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HMAS Oxley (foreground) and Otway

Career (Australia)
Name: HMAS Oxley
Builder: Vickers-Armstrong Limited
Laid down: March 1925
Launched: 30 June 1926
Completed: 22 July 1927
Commissioned: 1 April 1927
Decommissioned: 10 May 1930 (into reserve)

9 April 1931 (paid off in full)

Motto: "Patience and Strength"
Fate: Transferred to RN
Career (United Kingdom)
Name: HMS Oxley
Commissioned: 10 April 1931
Fate: Torpedoed by HMS Triton, 10 September 1939
General characteristics
Class and type: O-class submarine
Displacement: 1,835 long tons (1,864 t) (surfaced)

1,420 long tons (1,440 t) (submerged)

Length: 275 ft (84 m)
Beam: 27 ft 7 in (8.41 m)
Draught: 14 ft 9 in (4.50 m)
Propulsion: Diesel engines

electric motors

Speed: 9 kn (17 km/h; 10 mph) (submerged)
Armament: Torpedo tubes

HMS Oxley was an O-class submarine serving in the Royal Australian Navy (RAN) (as HMAS Oxley) and the Royal Navy (RN).


[hide] *1 Construction


Oxley was laid down by Vickers-Armstrong Limited at Barrow-in-Furness, England in March 1925.[1] She was launched on 29 June 1926, completed on 22 July 1927, and commissioned into the RAN on 1 April 1927.[1]

Operational historyEdit


Oxley and sister ship HMAS Otway departed England for Malta on 8 February 1928, where the submarines were based until November 1928.[1] The submarines then sailed to Australia, arriving in Sydney on 14 February 1929.[1] Oxley remained in New South Wales waters for the remainder of her RAN career, and was paid off into Reserve on 10 May 1930.[1] Oxley underwent diving exercises every second week until 9 April 1931, when the submarine was paid off in full prior to transfer to the RN.[1]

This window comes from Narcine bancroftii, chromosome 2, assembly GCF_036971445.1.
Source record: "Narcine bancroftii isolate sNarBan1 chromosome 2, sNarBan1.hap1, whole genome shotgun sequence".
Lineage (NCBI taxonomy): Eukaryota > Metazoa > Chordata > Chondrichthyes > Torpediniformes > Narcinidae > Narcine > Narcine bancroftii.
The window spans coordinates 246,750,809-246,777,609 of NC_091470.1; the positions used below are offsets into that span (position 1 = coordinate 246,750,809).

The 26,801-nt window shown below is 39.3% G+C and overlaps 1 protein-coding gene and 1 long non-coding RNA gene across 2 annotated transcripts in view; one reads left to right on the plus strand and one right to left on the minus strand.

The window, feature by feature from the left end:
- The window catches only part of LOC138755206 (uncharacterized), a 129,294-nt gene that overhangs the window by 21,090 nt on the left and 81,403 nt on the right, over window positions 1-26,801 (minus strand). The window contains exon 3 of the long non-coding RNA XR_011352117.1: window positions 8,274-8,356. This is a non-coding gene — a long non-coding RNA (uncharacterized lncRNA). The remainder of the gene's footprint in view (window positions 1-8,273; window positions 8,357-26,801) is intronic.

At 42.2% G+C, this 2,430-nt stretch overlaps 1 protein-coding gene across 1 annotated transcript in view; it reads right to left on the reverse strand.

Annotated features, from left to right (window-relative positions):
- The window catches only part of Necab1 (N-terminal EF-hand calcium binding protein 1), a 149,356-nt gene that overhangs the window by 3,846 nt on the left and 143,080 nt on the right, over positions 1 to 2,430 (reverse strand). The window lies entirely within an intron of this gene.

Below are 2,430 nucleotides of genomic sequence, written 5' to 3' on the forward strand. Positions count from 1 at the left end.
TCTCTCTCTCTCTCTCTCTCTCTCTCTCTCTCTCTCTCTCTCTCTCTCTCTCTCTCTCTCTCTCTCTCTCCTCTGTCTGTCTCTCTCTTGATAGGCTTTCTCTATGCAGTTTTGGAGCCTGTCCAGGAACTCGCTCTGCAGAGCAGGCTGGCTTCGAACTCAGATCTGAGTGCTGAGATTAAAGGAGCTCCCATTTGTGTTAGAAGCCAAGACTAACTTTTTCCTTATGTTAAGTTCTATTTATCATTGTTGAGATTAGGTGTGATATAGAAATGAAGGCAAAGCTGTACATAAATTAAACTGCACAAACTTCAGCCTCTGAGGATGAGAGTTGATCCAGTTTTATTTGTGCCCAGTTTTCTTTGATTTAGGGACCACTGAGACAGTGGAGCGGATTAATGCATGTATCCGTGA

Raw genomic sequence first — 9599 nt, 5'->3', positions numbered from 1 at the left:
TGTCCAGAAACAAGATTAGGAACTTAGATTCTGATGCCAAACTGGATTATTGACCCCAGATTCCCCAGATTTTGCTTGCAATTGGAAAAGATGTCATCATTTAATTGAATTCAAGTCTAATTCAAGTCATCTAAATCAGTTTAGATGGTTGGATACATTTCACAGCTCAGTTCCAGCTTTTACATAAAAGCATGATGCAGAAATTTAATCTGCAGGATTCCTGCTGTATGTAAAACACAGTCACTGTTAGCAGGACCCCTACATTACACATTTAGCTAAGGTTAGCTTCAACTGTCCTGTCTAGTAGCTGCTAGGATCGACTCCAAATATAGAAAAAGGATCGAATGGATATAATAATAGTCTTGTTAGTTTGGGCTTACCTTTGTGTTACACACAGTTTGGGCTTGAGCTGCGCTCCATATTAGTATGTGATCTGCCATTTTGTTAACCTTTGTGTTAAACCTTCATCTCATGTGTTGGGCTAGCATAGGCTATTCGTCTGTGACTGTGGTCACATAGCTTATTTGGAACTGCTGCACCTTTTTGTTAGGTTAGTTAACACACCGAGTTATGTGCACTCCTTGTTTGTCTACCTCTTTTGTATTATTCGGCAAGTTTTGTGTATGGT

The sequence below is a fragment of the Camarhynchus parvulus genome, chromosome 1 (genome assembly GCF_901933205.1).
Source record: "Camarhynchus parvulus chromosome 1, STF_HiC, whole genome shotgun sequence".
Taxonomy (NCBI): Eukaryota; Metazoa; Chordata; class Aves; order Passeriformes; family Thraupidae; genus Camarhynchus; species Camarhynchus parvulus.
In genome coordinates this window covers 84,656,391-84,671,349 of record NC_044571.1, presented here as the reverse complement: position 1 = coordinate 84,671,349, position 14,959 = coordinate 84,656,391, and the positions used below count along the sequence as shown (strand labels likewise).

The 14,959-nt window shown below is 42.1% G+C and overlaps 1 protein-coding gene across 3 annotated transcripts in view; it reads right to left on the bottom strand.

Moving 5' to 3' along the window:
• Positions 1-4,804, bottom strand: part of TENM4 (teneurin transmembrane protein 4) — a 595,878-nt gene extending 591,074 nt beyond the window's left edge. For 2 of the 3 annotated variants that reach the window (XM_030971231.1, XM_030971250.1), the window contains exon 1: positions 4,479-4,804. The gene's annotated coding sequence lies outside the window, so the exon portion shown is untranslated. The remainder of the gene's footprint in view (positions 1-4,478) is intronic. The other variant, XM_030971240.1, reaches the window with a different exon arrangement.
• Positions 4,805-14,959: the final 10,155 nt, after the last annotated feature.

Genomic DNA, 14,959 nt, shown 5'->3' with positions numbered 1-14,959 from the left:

United KingdomEdit

Oxley was recommissioned into the RN on 10 April 1931.[1] On 29 April, Oxley and Otway (which had also been recommissioned into the RN) left Sydney for Malta.[1] During 1939, the submarine was based at Portsmouth as part of the 5th Submarine Flotilla.[2] Following the outbreak of the Second World War, Oxley was assigned to patrol duties off the coast of Norway.[1]


On 10 September 1939, Triton was also patrolling in the area.[1] The two submarines had been in regular contact, and when Triton spotted an unidentified submarine in the area, it was initially assumed that this was Oxley. Recognition codes sent by signal light to the unknown boat were not responded to, causing Triton's commander to assume that she was an enemy submarine and fire two torpedoes. Oxley was the submarine; both torpedoes hit and sank her with only two survivors, which were recovered by Triton.[1] A Board of Enquiry found that Oxley was some way out of position and that Triton had acted correctly and was not culpable for the sinking.


  1. ^ a b c d e f g h i j k "HMAS Oxley (I)". HMA Ship Histories. Sea Power Centre - Royal Australian Navy. Retrieved 20 December 2008.
  2. ^ "NMM, vessel ID 327625". Warship Histories, vol iii. National Maritime Museum. Retrieved 15 August 2011.
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